We are closing up the trapping season this semester for the Millersville Shrew Project. The purpose of this project is to monitor the shrew activity and their prey base over the winter season on the Millersville Biological Preserve. Both Natalie Auman and Courtland Hess have been busy collecting and recording data. Efforts will resume in the Spring semester and we welcome anyone who is interested to help out.
Millersville Alum Keena Elbin (15′) has been keeping busy in the field working with American and Hickory Shad all over the Chesapeake bay with the Maryland Department of Natural Resources. She has also been involved in tagging Atlantic Sturgeon. Below is a link to the WUSA9 news website from Keena’s first day out sturgeon fishing this summer. Check it out!
The Millersville Hawk Watch Team has been eyes on the skies looking for migrating birds of prey. Click on the link below to see what species of hawks, falcons, eagles or vultures have been flying over campus on their way south.
The Millersville Endangered Species Team is currently working on a paper outlining the results of their first analysis on threats to endangered species in partnership with students from the College of William and Mary. Both teams have now begun a new effort to take a more in-depth analysis at listing documents and identifying a broader array of threats that impact species. In addition, this analysis will be looking at threats to different species taxa. Both teams met at the William and Mary Campus in Washington D.C. on September 7th and went over the new protocol. We are looking forward to another great collaborative project with Dr. Matthias Leu and the students from William and Mary.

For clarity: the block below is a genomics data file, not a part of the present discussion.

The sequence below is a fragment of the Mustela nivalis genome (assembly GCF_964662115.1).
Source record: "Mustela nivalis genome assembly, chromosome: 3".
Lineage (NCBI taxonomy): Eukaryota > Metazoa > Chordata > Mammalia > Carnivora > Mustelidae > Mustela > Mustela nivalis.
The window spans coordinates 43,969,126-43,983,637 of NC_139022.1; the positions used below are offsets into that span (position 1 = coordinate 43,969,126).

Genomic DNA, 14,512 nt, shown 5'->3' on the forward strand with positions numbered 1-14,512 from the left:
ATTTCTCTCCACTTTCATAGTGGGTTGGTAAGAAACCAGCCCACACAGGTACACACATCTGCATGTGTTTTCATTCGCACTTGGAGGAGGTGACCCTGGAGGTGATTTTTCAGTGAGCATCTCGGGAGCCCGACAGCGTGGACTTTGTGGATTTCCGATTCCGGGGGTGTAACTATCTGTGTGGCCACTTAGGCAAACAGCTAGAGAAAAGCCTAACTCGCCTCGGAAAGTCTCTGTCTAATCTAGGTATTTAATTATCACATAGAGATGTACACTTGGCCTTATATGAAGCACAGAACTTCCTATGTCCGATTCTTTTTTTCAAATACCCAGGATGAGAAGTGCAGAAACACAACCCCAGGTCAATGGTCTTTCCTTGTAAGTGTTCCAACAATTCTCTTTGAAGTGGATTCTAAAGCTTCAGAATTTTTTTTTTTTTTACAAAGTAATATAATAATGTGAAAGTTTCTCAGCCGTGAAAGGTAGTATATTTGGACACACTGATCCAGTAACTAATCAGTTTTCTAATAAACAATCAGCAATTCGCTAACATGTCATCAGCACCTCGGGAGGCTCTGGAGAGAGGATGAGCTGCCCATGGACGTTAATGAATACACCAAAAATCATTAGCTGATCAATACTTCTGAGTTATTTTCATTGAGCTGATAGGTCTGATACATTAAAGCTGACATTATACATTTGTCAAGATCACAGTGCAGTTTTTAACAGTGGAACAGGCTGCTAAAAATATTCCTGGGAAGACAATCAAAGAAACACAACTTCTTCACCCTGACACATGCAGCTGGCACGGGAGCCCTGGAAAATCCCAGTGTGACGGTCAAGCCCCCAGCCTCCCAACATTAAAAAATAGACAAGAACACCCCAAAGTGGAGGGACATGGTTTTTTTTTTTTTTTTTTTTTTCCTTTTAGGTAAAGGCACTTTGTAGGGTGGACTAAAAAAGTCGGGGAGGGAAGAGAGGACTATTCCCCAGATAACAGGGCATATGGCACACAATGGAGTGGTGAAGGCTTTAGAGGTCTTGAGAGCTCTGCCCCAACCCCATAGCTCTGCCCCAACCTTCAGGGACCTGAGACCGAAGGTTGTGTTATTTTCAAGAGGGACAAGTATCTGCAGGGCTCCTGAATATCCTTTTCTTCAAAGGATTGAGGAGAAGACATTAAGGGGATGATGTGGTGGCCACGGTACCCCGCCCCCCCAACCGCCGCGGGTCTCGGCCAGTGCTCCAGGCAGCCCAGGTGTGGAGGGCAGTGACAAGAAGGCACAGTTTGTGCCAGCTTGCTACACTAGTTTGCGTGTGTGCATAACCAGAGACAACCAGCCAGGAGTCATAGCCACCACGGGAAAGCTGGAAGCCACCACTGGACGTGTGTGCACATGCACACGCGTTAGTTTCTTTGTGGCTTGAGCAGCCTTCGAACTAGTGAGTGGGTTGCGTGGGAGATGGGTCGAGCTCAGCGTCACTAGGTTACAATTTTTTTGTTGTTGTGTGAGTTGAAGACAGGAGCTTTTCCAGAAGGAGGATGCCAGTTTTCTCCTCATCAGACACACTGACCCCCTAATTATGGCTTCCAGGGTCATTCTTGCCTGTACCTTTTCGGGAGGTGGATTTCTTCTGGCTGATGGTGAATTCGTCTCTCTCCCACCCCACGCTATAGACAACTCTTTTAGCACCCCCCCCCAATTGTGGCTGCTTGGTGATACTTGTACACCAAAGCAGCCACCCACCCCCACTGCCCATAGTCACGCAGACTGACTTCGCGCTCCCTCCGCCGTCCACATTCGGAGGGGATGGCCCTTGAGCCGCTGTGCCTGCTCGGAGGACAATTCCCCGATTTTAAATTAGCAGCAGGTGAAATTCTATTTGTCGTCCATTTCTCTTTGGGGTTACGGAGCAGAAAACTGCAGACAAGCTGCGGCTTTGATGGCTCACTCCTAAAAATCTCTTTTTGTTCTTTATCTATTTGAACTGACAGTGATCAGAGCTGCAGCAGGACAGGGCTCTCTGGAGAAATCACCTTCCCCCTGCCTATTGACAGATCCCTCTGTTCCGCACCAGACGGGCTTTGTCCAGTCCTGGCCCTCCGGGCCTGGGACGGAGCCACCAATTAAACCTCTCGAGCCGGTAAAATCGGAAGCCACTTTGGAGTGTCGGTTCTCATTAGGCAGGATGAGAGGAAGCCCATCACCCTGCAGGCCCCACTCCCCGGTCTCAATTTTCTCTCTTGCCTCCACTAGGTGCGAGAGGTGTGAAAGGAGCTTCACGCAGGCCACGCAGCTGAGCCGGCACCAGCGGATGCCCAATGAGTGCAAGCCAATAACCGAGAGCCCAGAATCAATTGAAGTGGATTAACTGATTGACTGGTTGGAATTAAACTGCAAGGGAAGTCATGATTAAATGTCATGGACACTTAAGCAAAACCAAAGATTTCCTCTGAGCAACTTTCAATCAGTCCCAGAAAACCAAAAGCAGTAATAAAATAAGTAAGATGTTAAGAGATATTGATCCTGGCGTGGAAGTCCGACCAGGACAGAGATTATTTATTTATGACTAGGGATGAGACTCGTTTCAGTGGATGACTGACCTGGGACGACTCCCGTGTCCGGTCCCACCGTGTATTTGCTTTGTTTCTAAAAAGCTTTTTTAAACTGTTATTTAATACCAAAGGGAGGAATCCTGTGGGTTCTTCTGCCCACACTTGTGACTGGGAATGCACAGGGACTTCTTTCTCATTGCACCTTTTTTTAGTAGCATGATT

In 2014, Meta Griffin graduated with Honors from Millersville University with a Degree in Environmental Biology and a Minor in Chemistry. After Millersville, Meta took an internship position at the Muscatatuck National Wildlife Refuge in Indiana. A year later she was accepted into graduate school at Frostburg State University in Maryland where she got her Masters Degree in Applied Ecology and Conservation Biology. Her thesis was on evaluating early-successional habit for breeding bird communities at the Great Swamp National Wildlife Refuge in New Jersey. While at Graduate School, Meta was given the Outstanding Student in Wildlife Award from the Maryland and Delaware Chapter of the Wildlife Society. Meta is now a Grassland Conservation Associate with the American Bird Conservancy in Oklahoma where she promotes habitat management efforts on private lands to benefit wildlife conservation. We wish Meta all the best in her future efforts and look forward to her continuing to do great things.
The Millersville Conservation Biology Class spent their Monday morning snorkeling and seining at the eelgrass beds. Students got to experience this productive and unique ecosystem first hand and discuss conservation restoration efforts for this important habitat.